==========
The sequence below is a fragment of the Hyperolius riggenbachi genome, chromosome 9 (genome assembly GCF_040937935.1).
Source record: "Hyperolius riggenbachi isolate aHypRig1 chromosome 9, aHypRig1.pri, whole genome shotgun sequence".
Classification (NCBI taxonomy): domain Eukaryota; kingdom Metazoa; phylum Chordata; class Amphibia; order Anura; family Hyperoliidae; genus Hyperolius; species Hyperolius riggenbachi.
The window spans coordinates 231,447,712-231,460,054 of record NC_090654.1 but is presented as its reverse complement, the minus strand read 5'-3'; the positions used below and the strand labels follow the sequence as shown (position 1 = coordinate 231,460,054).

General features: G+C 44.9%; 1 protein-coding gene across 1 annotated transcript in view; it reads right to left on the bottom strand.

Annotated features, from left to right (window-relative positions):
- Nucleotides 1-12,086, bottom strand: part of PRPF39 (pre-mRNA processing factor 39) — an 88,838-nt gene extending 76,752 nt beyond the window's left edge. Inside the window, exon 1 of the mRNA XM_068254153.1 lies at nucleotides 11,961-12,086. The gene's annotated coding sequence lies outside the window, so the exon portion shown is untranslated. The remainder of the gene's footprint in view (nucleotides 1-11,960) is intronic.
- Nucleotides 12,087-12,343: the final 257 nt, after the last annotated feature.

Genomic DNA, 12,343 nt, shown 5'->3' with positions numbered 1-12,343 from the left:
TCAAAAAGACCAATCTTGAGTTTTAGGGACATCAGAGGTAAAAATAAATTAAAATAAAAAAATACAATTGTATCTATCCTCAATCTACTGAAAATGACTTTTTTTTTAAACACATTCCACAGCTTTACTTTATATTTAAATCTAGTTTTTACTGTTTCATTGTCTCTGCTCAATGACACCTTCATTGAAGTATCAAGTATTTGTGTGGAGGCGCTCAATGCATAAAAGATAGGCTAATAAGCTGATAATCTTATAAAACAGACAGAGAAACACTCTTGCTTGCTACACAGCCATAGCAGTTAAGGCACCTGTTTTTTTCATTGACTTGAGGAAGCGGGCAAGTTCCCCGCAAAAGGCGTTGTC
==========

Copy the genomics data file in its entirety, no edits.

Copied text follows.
The sequence below is a fragment of the Hyperolius riggenbachi genome, chromosome 9 (genome assembly GCF_040937935.1).
Source record: "Hyperolius riggenbachi isolate aHypRig1 chromosome 9, aHypRig1.pri, whole genome shotgun sequence".
Classification (NCBI taxonomy): domain Eukaryota; kingdom Metazoa; phylum Chordata; class Amphibia; order Anura; family Hyperoliidae; genus Hyperolius; species Hyperolius riggenbachi.
The window spans coordinates 231,447,712-231,460,054 of record NC_090654.1 but is presented as its reverse complement, the minus strand read 5'-3'; the positions used below and the strand labels follow the sequence as shown (position 1 = coordinate 231,460,054).

General features: G+C 44.9%; 1 protein-coding gene across 1 annotated transcript in view; it reads right to left on the bottom strand.

Annotated features, from left to right (window-relative positions):
- Nucleotides 1-12,086, bottom strand: part of PRPF39 (pre-mRNA processing factor 39) — an 88,838-nt gene extending 76,752 nt beyond the window's left edge. Inside the window, exon 1 of the mRNA XM_068254153.1 lies at nucleotides 11,961-12,086. The gene's annotated coding sequence lies outside the window, so the exon portion shown is untranslated. The remainder of the gene's footprint in view (nucleotides 1-11,960) is intronic.
- Nucleotides 12,087-12,343: the final 257 nt, after the last annotated feature.

Genomic DNA, 12,343 nt, shown 5'->3' with positions numbered 1-12,343 from the left:
TCAAAAAGACCAATCTTGAGTTTTAGGGACATCAGAGGTAAAAATAAATTAAAATAAAAAAATACAATTGTATCTATCCTCAATCTACTGAAAATGACTTTTTTTTTAAACACATTCCACAGCTTTACTTTATATTTAAATCTAGTTTTTACTGTTTCATTGTCTCTGCTCAATGACACCTTCATTGAAGTATCAAGTATTTGTGTGGAGGCGCTCAATGCATAAAAGATAGGCTAATAAGCTGATAATCTTATAAAACAGACAGAGAAACACTCTTGCTTGCTACACAGCCATAGCAGTTAAGGCACCTGTTTTTTTCATTGACTTGAGGAAGCGGGCAAGTTCCCCGCAAAAGGCGTTGTC